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Friends of Acadia Donates Community Trail Property to Town of Trenton

TRENTON, MAINE – Friends of Acadia is pleased to share the news that a 216-acre gift of land has been accepted by the Town of Trenton and its residents. At the Trenton Selectmen’s meeting on December 10, FOA president David MacDonald and conservation director Stephanie Clement formally donated a parcel of land located behind the Acadia Gateway Center on Route 3 to the Town of Trenton. Trenton selectman Susan Starr worked with FOA to facilitate the gift. She comments that for her, “the land behind the Acadia Gateway Center, complete with lovely nature trail, represents something necessary to a healthy community, yet something that Trenton did not have. It is a site open to the public—residents and visitors—which is not designed for a specific municipal purpose. It can be what the user wants it to be; a place for recreation, for exploration, or even for meditation. During all four seasons, it will bring enjoyment to all ages and to any number of people at one time. It is a luxury and a necessity. For a town to have a piece of property for the purpose of Leisure is truly a step toward a stronger community. This is a wonderful gift for Trenton.”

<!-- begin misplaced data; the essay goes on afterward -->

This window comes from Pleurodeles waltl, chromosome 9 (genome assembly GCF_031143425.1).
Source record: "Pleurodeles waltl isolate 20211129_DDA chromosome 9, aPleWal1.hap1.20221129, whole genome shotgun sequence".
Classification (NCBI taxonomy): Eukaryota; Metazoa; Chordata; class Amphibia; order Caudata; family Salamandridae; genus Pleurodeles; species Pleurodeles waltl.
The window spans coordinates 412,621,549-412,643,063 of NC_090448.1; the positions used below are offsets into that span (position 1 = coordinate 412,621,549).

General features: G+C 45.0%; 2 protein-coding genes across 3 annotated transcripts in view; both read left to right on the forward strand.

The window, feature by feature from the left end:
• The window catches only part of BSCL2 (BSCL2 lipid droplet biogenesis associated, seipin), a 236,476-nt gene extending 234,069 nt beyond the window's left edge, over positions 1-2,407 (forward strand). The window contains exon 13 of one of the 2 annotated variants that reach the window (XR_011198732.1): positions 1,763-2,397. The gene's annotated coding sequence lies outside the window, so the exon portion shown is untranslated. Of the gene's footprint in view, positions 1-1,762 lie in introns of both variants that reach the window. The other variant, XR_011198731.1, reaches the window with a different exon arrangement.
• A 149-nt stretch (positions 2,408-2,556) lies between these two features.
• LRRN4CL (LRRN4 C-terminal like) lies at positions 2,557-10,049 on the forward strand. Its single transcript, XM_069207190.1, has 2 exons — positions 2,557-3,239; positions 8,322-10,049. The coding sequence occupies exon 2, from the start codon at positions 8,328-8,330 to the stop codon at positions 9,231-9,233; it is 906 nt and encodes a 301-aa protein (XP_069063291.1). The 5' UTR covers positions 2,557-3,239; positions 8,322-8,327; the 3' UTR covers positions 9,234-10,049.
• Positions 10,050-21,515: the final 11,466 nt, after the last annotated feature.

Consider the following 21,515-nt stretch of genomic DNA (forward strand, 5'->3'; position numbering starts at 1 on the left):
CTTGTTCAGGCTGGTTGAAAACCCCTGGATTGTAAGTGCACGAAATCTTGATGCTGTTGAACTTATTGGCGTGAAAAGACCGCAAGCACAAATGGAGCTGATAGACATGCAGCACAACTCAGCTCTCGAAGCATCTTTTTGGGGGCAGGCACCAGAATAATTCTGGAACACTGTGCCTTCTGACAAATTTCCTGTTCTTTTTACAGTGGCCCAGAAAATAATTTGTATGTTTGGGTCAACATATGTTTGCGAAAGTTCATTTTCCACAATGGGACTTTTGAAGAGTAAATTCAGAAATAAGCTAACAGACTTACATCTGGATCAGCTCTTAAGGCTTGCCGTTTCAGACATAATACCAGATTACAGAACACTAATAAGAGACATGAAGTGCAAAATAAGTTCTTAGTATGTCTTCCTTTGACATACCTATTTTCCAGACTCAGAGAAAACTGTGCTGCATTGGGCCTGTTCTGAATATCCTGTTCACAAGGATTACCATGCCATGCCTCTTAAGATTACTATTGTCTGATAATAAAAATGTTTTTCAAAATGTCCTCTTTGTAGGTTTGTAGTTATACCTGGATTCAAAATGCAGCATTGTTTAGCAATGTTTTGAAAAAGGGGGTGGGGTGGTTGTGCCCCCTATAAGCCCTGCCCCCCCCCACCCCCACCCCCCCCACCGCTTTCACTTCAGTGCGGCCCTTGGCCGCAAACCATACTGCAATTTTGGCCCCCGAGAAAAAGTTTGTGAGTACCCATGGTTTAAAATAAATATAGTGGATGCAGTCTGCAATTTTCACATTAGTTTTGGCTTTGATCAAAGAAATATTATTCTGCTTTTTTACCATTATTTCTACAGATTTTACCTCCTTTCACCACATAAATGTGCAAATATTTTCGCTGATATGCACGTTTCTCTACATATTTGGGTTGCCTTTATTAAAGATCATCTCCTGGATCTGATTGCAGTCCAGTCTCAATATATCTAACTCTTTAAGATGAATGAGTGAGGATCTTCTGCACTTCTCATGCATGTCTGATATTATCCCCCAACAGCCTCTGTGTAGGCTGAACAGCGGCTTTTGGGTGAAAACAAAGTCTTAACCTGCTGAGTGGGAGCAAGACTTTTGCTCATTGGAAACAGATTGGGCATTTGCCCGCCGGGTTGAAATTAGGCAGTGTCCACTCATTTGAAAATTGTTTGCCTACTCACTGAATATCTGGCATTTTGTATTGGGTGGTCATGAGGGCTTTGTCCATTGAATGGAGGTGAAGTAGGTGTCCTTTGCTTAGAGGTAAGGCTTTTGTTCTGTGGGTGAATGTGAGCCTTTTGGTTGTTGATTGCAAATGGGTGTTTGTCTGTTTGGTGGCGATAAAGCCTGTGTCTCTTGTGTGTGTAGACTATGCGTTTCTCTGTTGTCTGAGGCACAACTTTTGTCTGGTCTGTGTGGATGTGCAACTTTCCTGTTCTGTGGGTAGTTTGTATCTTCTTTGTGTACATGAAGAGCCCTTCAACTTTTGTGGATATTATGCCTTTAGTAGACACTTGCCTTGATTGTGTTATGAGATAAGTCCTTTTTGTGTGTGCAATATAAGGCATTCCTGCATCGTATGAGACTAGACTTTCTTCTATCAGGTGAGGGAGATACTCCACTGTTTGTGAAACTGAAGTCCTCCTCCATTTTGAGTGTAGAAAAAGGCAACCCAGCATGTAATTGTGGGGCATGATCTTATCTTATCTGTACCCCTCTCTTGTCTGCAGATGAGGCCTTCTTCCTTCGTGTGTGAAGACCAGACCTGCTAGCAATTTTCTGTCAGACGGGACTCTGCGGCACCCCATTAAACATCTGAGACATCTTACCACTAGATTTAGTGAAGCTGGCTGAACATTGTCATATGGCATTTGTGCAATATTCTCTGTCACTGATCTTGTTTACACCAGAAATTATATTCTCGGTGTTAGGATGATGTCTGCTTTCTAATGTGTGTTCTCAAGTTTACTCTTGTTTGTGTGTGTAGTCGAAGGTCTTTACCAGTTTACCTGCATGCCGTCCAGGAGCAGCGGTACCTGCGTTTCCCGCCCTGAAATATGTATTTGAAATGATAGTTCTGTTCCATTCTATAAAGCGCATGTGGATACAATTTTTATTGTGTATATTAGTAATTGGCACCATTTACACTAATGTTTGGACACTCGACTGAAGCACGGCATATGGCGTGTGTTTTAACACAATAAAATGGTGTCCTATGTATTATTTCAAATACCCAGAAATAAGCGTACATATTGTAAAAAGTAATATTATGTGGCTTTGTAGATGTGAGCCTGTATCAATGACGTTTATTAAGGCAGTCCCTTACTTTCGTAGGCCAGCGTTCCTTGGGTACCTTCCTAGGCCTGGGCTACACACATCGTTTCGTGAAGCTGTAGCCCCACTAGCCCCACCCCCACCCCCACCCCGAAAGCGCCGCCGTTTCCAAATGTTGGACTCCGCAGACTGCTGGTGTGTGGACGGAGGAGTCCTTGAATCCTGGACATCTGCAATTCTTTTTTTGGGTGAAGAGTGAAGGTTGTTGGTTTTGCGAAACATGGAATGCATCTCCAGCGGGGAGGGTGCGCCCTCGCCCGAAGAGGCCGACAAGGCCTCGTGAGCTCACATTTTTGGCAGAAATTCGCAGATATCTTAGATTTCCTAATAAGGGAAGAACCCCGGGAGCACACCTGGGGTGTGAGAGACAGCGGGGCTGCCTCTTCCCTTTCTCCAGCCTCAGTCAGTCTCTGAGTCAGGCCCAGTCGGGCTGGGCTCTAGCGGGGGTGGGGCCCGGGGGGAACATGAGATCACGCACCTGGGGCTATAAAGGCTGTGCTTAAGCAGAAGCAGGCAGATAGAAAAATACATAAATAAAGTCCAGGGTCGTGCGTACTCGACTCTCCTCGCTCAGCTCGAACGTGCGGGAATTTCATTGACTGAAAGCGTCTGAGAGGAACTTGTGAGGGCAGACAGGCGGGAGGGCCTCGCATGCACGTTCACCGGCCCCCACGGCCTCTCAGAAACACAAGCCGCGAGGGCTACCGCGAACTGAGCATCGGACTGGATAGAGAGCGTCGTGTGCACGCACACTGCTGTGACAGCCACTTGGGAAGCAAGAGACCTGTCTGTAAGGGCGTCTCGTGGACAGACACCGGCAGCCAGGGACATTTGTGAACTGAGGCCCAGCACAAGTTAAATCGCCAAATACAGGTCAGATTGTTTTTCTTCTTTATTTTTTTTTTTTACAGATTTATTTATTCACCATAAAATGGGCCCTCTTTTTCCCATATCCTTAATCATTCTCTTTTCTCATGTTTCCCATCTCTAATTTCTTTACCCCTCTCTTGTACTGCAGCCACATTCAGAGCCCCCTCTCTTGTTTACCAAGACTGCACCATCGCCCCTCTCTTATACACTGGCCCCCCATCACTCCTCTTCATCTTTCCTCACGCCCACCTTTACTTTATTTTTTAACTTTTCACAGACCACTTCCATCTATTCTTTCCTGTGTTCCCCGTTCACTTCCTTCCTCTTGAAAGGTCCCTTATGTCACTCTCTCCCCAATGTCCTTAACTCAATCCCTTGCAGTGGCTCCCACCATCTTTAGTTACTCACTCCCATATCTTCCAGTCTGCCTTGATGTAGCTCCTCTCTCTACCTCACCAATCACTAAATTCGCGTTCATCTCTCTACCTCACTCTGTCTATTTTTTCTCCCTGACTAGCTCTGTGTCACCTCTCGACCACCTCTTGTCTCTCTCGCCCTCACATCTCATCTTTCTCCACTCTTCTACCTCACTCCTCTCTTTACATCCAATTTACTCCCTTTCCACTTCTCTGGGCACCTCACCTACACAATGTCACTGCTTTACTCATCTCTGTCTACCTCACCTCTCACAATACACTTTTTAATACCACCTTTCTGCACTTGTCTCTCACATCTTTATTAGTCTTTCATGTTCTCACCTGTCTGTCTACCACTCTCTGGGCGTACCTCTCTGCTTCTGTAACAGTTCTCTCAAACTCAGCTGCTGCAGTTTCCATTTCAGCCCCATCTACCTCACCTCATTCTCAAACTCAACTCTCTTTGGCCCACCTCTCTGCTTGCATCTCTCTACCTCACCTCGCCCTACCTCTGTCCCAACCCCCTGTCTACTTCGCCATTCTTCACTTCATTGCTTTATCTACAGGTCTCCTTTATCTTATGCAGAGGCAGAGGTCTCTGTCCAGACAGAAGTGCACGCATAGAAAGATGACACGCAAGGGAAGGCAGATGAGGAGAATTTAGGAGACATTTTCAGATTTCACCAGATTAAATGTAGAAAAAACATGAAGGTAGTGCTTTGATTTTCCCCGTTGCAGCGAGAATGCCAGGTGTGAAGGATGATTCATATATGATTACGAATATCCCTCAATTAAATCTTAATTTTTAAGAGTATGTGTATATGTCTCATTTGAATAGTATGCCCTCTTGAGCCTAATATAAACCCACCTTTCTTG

The property was part of the “Crippens Creek” land that FOA purchased in 2007; after selling a portion to the Maine DOT to construct the Acadia Gateway Center, FOA enlisted community volunteer support to construct a recreational trail through the remaining portion, providing public access to the intact woodland and dwarf shrub bog hidden in Trenton’s interior. Featuring a bridge over a tranquil forest stream and a boardwalk and viewing platform out to the bog, the trail was inaugurated last spring and saw significant use during its first summer. Says MacDonald, “We have been so pleased by the dedication and involvement of the residents of Trenton in planning and building the Trenton Community Trail in recent years, and this conveyance of title to the land was the logical next step to ensure long-term local stewardship.”

Prior to transfer of the land to the Town, FOA worked with its partners at Maine Coast Heritage Trust to draft a set of permanent conservation restrictions for the property that prevent development and ensure its long term availability for public benefit and conservation values, such as wildlife, recreation, or resource-sensitive timber harvests by the town.


Photo: Fred Ehrlenbach, Chairman of the Board of Selectmen, (right) and FOA president David MacDonald celebrate the donation of 261 acres to the Town of Trenton. FOA photo.

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